Composing In COVID19: Willgoss Ensemble Composition Prize Winners Michael Grebla and Elizabeth Younan
The Willgoss Ensemble Composition Prize was a special one-off prize offered in 2020, aimed at encouraging and promoting the creation of an original work for ensembles, in support of a thriving ensembles program at UNSW.
In August 2020 we announced Elizabeth Younan and Michael Grebla as joint winners of the Willgoss Ensemble Composition Prize with Elizabeth Younan commissioned to compose a short, new original work for Brass and percussion ensemble; and Michael Grebla commissioned to compose a short, new, original work for string ensemble.
COVID19-permitting, these new works are scheduled to be performed later this year, so we asked Elizabeth and Michael what audiences can expect at their eventual premieres.
Michael Grebla, comissioned to compose a work for string ensemble, on what audiences can expect from his new work:
It can be a great comfort to be able to retreat away from the world into the music you are writing.A big part of what I see the job of a composer as doing is finding beauty in the world and helping others do the same by creating a moment or a space for that.
I have been hunkered down in my little East Harlem apartment in New York City through the entire pandemic (with my little tabby Ecco). Between the isolation, staggering death toll, health and economic crises and civil unrest, finding the beauty can be challenging. But some days the sun is shining, or the streets and parks are pristinely covered with bright fresh white snow and instead of thinking about how much you miss the people you can’t be with, you think how grateful you are to know them and the nature of how special that connection must be to miss them so much.
The beauty of these connections are the thoughts that have been inspiring and giving shape to my upcoming work for the UNSW String Orchestra later this year and I really hope I am able to return in time to share in the premiere with you later this year!
Michael is an international award-winning emerging composer from Western Australia and based in New York City. With a deep conviction for the role music plays as a unifying mechanism in society, constructing identity and building community, he endeavours to create meaningful and inclusive cultural experiences, bridging tradition and the present through his music. In recent years, his works have dealt with ideas of journey, displacement, transience and spirituality, offering his own deeply introspective expression and examination of the human experience. CutCommon magazine has described him as spreading music as “a testament to the universal strength and endurance of the human spirit”.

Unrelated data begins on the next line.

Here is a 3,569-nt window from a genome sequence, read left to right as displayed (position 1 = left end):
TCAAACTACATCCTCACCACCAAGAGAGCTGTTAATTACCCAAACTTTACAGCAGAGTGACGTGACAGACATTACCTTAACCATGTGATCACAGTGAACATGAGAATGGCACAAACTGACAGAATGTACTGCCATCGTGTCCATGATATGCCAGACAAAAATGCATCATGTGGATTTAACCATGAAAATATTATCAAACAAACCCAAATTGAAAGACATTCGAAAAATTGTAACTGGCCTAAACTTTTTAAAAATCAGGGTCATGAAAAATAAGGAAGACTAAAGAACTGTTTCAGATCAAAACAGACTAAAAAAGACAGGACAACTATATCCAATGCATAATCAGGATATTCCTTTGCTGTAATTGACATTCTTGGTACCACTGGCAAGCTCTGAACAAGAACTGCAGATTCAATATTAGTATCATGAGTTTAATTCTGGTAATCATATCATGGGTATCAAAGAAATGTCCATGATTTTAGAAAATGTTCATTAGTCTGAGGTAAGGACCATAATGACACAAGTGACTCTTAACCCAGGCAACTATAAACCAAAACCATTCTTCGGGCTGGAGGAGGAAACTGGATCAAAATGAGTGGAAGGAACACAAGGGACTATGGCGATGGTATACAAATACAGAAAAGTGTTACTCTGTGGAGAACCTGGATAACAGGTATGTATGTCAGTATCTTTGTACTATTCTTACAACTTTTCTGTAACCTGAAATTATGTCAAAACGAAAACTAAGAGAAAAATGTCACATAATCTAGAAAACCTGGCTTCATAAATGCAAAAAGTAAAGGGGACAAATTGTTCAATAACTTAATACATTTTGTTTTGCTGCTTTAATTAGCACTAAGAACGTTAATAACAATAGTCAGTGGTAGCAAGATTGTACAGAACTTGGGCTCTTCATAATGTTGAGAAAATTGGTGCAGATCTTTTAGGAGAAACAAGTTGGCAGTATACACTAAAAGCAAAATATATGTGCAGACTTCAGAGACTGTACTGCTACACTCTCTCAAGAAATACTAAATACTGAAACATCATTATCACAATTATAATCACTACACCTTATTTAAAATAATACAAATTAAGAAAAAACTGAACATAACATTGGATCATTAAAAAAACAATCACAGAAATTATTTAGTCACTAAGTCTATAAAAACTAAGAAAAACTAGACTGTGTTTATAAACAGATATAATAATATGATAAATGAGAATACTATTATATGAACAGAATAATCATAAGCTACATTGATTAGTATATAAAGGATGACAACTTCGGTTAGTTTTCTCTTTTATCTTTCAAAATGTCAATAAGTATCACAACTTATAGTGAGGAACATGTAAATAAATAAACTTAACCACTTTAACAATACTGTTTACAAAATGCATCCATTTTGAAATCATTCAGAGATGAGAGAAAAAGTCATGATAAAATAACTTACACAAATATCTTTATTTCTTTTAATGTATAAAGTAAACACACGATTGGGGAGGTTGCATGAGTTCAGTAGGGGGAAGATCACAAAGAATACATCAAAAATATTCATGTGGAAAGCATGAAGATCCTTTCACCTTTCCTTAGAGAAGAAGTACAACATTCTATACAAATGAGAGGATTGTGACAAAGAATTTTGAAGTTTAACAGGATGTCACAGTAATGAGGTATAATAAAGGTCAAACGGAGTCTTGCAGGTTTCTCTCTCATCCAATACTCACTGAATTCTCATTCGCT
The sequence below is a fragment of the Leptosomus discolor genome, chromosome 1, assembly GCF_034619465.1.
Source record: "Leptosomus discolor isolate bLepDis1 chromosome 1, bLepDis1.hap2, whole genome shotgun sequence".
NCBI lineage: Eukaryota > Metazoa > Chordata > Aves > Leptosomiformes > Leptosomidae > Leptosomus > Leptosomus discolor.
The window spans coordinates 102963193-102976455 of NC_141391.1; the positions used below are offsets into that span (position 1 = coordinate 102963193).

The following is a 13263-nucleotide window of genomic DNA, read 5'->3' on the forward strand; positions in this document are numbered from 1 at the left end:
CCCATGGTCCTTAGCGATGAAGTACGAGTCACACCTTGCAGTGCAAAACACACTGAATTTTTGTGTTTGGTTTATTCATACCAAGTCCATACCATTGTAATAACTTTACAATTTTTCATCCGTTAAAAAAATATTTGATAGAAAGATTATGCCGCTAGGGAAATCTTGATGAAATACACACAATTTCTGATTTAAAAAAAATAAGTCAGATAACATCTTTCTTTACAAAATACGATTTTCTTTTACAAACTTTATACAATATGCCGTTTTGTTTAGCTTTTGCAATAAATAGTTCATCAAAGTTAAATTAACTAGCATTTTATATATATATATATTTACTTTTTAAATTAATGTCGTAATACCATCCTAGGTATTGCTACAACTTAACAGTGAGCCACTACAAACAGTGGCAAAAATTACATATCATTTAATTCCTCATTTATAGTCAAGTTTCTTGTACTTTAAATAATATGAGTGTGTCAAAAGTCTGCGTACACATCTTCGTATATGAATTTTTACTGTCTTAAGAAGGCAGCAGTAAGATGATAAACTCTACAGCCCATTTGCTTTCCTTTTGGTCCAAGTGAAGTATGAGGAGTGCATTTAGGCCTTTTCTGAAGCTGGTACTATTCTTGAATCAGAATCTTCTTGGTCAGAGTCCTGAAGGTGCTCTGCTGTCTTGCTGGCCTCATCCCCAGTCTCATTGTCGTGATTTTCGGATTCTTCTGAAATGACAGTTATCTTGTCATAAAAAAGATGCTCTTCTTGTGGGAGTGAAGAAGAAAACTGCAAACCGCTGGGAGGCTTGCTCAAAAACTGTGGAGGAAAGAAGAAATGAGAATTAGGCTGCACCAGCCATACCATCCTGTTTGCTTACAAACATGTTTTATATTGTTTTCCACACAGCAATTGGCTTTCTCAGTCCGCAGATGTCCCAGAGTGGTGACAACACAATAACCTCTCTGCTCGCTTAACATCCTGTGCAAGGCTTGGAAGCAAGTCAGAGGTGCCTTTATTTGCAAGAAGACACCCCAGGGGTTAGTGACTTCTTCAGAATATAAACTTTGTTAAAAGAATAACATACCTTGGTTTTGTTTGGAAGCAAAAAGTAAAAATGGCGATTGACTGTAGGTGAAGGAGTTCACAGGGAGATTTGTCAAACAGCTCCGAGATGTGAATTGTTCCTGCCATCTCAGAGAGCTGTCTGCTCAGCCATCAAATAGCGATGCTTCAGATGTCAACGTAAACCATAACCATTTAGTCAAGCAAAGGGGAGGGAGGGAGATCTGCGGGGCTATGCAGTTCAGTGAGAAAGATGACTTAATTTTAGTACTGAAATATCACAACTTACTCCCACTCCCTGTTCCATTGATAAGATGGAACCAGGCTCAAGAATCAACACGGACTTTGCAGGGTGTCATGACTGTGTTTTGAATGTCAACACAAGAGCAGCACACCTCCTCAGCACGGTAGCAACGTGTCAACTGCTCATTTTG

He has been recognised with grants and awards from the New York Composer’s Circle, the Zodiac Festival in France, the Australia Council for the Arts, and the Australian America Association. Michael’s work has been performed internationally at festivals including the Atlantic Music, Connecticut Summerfest, Charlotte New Music and TUTTI festivals. His work has also been performed by ensembles such as Ethel, Beo, Hub New Music, the Australian Youth Orchestra and the West Australian Symphony Orchestra. Michael is a John Monash Scholar and holds a masters of music with honours from the New England Conservatory and undergraduate degrees from the University of Western Australia in mechanical engineering and music with first-class honours.
Elizabeth Younan (pictured with her sister Lauren), commissioned to compose a work for brass and percussion ensemble, on what audiences can expect from her new work:
“Mettle”, a work for brass and percussion ensemble, is highly sectionalised as each part explores a distinctive brass texture or colour — big tuttis, solos, a sinewy and muted, fugal texture, a highly rhythmic finale. The piece is hopeful and brimming with energy, but struggle is imbued throughout the work.
I experienced many conflicting emotions whilst composing last year. I felt immensely grateful and humbled to be able to continue to compose, but also great despair and horror at the suffering we were all witnessing around the world. Yet, I don’t think I could have made it through without composition and collaboration. Performers and online audiences seemed hungrier than ever before to commission new music, solo music, especially, despite — and yet, because of — the challenges and suffering we witnessed around in the world. This is because we did what we could in our own way, as musicians of generations past have always done—respond to the world around us in despair, solidarity, and most importantly, hope.
Elizabeth is of Lebanese descent and from Sydney, and until recently, was living in Philadelphia, USA. She was a featured Australian composer of Musica Viva Australia’s 2018 International Concert Season, where her Piano Sonata was premiered by Van Cliburn silver medallist Joyce Yang. The work was subsequently nominated for Instrumental Work of the Year at the 2019 Art Music Awards. Elizabeth holds bachelors and masters degrees in composition from the Sydney Conservatorium of Music, where she studied with composer Carl Vine AO as a recipient of the Australian Postgraduate Award. Elizabeth currently studies as an artist diploma student under full scholarship at the Curtis Institute of Music in Philadelphia, where she holds the Jimmy Brent Fellowship. She is the second Australian composer to be admitted to Curtis and studies with Dr Jennifer Higdon and Dr David Ludwig.